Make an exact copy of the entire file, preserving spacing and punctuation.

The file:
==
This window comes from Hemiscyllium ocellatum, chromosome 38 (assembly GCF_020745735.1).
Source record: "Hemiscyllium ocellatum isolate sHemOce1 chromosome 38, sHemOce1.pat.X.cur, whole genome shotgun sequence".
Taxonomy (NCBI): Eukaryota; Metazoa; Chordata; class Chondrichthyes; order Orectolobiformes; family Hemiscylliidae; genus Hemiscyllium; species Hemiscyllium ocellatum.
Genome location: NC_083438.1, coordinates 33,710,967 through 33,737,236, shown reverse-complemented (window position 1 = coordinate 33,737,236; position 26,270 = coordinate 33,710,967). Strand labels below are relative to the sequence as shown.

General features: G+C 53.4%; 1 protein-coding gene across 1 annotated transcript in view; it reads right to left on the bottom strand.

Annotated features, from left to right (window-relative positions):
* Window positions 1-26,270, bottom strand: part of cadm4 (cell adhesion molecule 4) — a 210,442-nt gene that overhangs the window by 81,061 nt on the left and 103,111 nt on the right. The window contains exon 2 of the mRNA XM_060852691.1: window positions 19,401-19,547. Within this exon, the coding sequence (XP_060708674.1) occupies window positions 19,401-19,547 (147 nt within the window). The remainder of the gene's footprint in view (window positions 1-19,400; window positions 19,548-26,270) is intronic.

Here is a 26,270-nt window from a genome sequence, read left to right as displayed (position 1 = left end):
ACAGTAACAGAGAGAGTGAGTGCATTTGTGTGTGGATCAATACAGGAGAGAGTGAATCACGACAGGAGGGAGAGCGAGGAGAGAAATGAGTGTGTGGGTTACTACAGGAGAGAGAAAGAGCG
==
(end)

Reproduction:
This window comes from Hemiscyllium ocellatum, chromosome 38 (assembly GCF_020745735.1).
Source record: "Hemiscyllium ocellatum isolate sHemOce1 chromosome 38, sHemOce1.pat.X.cur, whole genome shotgun sequence".
Taxonomy (NCBI): Eukaryota; Metazoa; Chordata; class Chondrichthyes; order Orectolobiformes; family Hemiscylliidae; genus Hemiscyllium; species Hemiscyllium ocellatum.
Genome location: NC_083438.1, coordinates 33,710,967 through 33,737,236, shown reverse-complemented (window position 1 = coordinate 33,737,236; position 26,270 = coordinate 33,710,967). Strand labels below are relative to the sequence as shown.

General features: G+C 53.4%; 1 protein-coding gene across 1 annotated transcript in view; it reads right to left on the bottom strand.

Annotated features, from left to right (window-relative positions):
* Window positions 1-26,270, bottom strand: part of cadm4 (cell adhesion molecule 4) — a 210,442-nt gene that overhangs the window by 81,061 nt on the left and 103,111 nt on the right. The window contains exon 2 of the mRNA XM_060852691.1: window positions 19,401-19,547. Within this exon, the coding sequence (XP_060708674.1) occupies window positions 19,401-19,547 (147 nt within the window). The remainder of the gene's footprint in view (window positions 1-19,400; window positions 19,548-26,270) is intronic.

Here is a 26,270-nt window from a genome sequence, read left to right as displayed (position 1 = left end):
ACAGTAACAGAGAGAGTGAGTGCATTTGTGTGTGGATCAATACAGGAGAGAGTGAATCACGACAGGAGGGAGAGCGAGGAGAGAAATGAGTGTGTGGGTTACTACAGGAGAGAGAAAGAGCG